At my wife’s suggestion, I made this yarn buddy. I used some pine I had lying around, thinking it was just going to be a prototype, but it worked out well enough that I may not need to do another one.
Getting the Lazy Susan bearing perfectly aligned is not a trivial matter, but the two discs are perfectly concentric… in this position… As it rotates, there’s a little tiny bit of an eccentric wobble, but that’s just part of its charm. The centre spindle is friction fit and can be removed for packing the yarn buddy in a suitcase and taking him on a trip.
I finally got around to making this simple box for the ashes of our recently departed doggie, Bell.
It’s made mostly of walnut, with two maple curved line details on the lid, and uses box-joints.
It’s not perfect, but these things rarely are. She’ll be fine.
This is the last of the painted outdoor furniture projects for the time being. A third footstool has not aged well, and will need to be replaced (new project!) but the two that match these two chairs were fine, so the set is complete. Again, they were (and still are, under the opaque stain) made of lovely Western Red Cedar, but the years outside take their toll, and they needed a refresh. Finishing outdoor projects is a lively topic of discussion in woodworking circles, with preferences ranging from a bulletproof Epifanes or Marine Spar Varnish finish, to an annual clean, sand, and oil regime, to nothing at all (naturally weathered gray, eventually). The latter has some appeal, until you factor in that you’d probably want to wash and sand them every year or two anyway, so not much extra work to reapply a finish at that point.
Here’s how they looked in their original glory, having been outside for all of five minutes at this point.
The smaller outdoor chairs have been painted “Bluenose” blue. The larger Muskoka chairs need a few touchups, but then we’re done painting furniture I think… I would not even consider painting Western Red Cedar right away, it’s a gorgeous wood that should be celebrated (see originals below ) but after seven years outside, they needed serious rehab, and this was a fun way to give them new life. Full credit for the paint job goes to Lynda, I just did the grunt work of power washing and sanding them.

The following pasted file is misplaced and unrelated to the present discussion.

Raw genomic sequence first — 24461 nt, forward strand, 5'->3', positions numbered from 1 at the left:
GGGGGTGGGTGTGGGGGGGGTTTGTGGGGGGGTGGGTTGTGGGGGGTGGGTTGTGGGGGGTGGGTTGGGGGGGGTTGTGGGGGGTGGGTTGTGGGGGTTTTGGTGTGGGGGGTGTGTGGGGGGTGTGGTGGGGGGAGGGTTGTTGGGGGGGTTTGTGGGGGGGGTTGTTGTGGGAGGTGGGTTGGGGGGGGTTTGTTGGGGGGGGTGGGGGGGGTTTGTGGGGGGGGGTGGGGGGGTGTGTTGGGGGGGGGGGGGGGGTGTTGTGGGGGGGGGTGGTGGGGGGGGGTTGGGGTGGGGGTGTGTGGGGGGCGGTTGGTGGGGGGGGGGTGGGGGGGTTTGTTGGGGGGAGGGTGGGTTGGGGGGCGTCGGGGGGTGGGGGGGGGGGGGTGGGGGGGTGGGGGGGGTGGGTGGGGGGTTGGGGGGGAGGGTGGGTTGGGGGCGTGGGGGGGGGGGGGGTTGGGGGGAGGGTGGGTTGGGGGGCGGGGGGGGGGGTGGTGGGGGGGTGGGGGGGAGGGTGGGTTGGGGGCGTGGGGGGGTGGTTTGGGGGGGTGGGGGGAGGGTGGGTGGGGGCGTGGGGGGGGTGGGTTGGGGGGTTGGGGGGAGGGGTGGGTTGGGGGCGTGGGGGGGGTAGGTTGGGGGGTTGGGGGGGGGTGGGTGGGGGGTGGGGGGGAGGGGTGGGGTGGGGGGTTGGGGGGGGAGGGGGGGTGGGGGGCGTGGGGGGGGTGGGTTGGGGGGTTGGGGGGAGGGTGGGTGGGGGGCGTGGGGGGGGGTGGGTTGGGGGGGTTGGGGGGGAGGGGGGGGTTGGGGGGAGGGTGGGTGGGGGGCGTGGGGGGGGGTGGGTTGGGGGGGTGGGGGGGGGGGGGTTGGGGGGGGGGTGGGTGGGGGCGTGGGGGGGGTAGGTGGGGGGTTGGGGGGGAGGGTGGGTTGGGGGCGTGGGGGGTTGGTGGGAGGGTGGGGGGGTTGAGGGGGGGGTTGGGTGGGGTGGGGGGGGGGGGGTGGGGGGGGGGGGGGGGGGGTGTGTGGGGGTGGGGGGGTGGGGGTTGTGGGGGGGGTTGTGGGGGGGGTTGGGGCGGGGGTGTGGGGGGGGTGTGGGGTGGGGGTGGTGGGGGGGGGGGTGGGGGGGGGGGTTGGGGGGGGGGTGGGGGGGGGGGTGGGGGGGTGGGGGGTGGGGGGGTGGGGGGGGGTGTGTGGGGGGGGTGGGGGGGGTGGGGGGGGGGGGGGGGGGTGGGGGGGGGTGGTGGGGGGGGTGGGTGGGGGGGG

Lynda has finished painting the Slat Bench, in a blue colour called “Bluenose” for some reason. Here are the before and after pictures, including a before-even-existing picture.
The last time these chairs looked this good (well, the one on the left at least) was in 2009 when I made them. They’ve lived outside for most of the time since then, including some winters. Nothing like a little 80-grit sandpaper to turn back time…
The next time you see these chairs they will have been painted blue. Sorry, purists, sometimes we paint things around here… opaque stain, technically…
Finally finished the slat bench (see previous post) and gave it a good sanding. Lynda will be painting it, colour TBD.
Please click to image to view larger on Flickr.
Lots of 12″ rough pine boards leftover from shed wall project, so I figured another garden bench was not the worst idea, and would use up most of them fairly quickly (if I ever get started).
Here are some of the boards that are not left over:
A lucet is a knitting tool invented by the Vikings, to make adorable little cords to go up their sleevies and keep them from losing their mittens while they’re busy pillaging and plundering. Three in walnut, two in cherry, one in maple. Click for larger versions on Flickr.
More info on Wikipedia. Or, you know, google it.
Here is a small spice rack I just finished, made of quartersawn white oak. The brass nails are mostly decorative, but the glue joints are pretty solid so I’m not worried.
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